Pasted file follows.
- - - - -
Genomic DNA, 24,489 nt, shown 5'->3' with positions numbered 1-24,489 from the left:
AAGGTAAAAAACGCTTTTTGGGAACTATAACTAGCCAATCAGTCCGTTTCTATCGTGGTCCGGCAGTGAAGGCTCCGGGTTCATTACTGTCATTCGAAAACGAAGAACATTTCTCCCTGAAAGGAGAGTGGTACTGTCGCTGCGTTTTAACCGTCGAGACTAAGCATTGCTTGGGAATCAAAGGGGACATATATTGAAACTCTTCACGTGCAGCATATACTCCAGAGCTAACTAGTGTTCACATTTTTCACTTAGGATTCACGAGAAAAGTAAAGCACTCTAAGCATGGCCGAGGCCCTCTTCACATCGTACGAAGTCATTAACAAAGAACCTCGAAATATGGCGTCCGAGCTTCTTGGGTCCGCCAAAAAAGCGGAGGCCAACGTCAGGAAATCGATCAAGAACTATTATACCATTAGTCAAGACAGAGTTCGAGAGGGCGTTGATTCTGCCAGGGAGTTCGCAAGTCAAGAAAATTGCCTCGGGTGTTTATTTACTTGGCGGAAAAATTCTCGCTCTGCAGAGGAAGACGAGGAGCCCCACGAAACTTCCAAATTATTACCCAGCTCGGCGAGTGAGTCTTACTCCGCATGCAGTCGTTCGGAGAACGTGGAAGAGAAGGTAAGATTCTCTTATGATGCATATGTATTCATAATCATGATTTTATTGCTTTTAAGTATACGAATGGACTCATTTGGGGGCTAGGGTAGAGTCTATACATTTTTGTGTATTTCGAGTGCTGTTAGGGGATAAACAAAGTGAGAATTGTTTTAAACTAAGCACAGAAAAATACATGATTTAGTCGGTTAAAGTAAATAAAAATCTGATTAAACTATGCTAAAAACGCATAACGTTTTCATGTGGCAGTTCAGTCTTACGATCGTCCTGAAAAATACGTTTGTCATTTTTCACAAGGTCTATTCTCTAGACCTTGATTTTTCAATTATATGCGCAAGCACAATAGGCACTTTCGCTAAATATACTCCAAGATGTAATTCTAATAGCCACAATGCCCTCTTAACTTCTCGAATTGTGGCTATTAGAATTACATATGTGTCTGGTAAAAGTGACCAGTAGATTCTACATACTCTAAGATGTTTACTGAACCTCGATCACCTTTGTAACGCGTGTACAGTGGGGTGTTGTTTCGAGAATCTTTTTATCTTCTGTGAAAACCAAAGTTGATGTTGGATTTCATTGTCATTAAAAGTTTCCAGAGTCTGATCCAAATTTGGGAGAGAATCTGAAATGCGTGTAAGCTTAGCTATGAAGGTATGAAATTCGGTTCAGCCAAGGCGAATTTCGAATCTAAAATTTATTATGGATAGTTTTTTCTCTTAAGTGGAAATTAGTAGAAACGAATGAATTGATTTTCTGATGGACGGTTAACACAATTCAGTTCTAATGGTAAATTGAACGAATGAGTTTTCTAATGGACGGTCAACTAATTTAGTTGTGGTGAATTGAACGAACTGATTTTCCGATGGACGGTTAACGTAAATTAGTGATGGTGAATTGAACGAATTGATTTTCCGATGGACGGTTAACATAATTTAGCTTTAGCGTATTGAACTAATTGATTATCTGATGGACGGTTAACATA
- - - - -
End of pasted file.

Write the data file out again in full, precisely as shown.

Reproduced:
Genomic DNA, 24,489 nt, shown 5'->3' with positions numbered 1-24,489 from the left:
AAGGTAAAAAACGCTTTTTGGGAACTATAACTAGCCAATCAGTCCGTTTCTATCGTGGTCCGGCAGTGAAGGCTCCGGGTTCATTACTGTCATTCGAAAACGAAGAACATTTCTCCCTGAAAGGAGAGTGGTACTGTCGCTGCGTTTTAACCGTCGAGACTAAGCATTGCTTGGGAATCAAAGGGGACATATATTGAAACTCTTCACGTGCAGCATATACTCCAGAGCTAACTAGTGTTCACATTTTTCACTTAGGATTCACGAGAAAAGTAAAGCACTCTAAGCATGGCCGAGGCCCTCTTCACATCGTACGAAGTCATTAACAAAGAACCTCGAAATATGGCGTCCGAGCTTCTTGGGTCCGCCAAAAAAGCGGAGGCCAACGTCAGGAAATCGATCAAGAACTATTATACCATTAGTCAAGACAGAGTTCGAGAGGGCGTTGATTCTGCCAGGGAGTTCGCAAGTCAAGAAAATTGCCTCGGGTGTTTATTTACTTGGCGGAAAAATTCTCGCTCTGCAGAGGAAGACGAGGAGCCCCACGAAACTTCCAAATTATTACCCAGCTCGGCGAGTGAGTCTTACTCCGCATGCAGTCGTTCGGAGAACGTGGAAGAGAAGGTAAGATTCTCTTATGATGCATATGTATTCATAATCATGATTTTATTGCTTTTAAGTATACGAATGGACTCATTTGGGGGCTAGGGTAGAGTCTATACATTTTTGTGTATTTCGAGTGCTGTTAGGGGATAAACAAAGTGAGAATTGTTTTAAACTAAGCACAGAAAAATACATGATTTAGTCGGTTAAAGTAAATAAAAATCTGATTAAACTATGCTAAAAACGCATAACGTTTTCATGTGGCAGTTCAGTCTTACGATCGTCCTGAAAAATACGTTTGTCATTTTTCACAAGGTCTATTCTCTAGACCTTGATTTTTCAATTATATGCGCAAGCACAATAGGCACTTTCGCTAAATATACTCCAAGATGTAATTCTAATAGCCACAATGCCCTCTTAACTTCTCGAATTGTGGCTATTAGAATTACATATGTGTCTGGTAAAAGTGACCAGTAGATTCTACATACTCTAAGATGTTTACTGAACCTCGATCACCTTTGTAACGCGTGTACAGTGGGGTGTTGTTTCGAGAATCTTTTTATCTTCTGTGAAAACCAAAGTTGATGTTGGATTTCATTGTCATTAAAAGTTTCCAGAGTCTGATCCAAATTTGGGAGAGAATCTGAAATGCGTGTAAGCTTAGCTATGAAGGTATGAAATTCGGTTCAGCCAAGGCGAATTTCGAATCTAAAATTTATTATGGATAGTTTTTTCTCTTAAGTGGAAATTAGTAGAAACGAATGAATTGATTTTCTGATGGACGGTTAACACAATTCAGTTCTAATGGTAAATTGAACGAATGAGTTTTCTAATGGACGGTCAACTAATTTAGTTGTGGTGAATTGAACGAACTGATTTTCCGATGGACGGTTAACGTAAATTAGTGATGGTGAATTGAACGAATTGATTTTCCGATGGACGGTTAACATAATTTAGCTTTAGCGTATTGAACTAATTGATTATCTGATGGACGGTTAACATA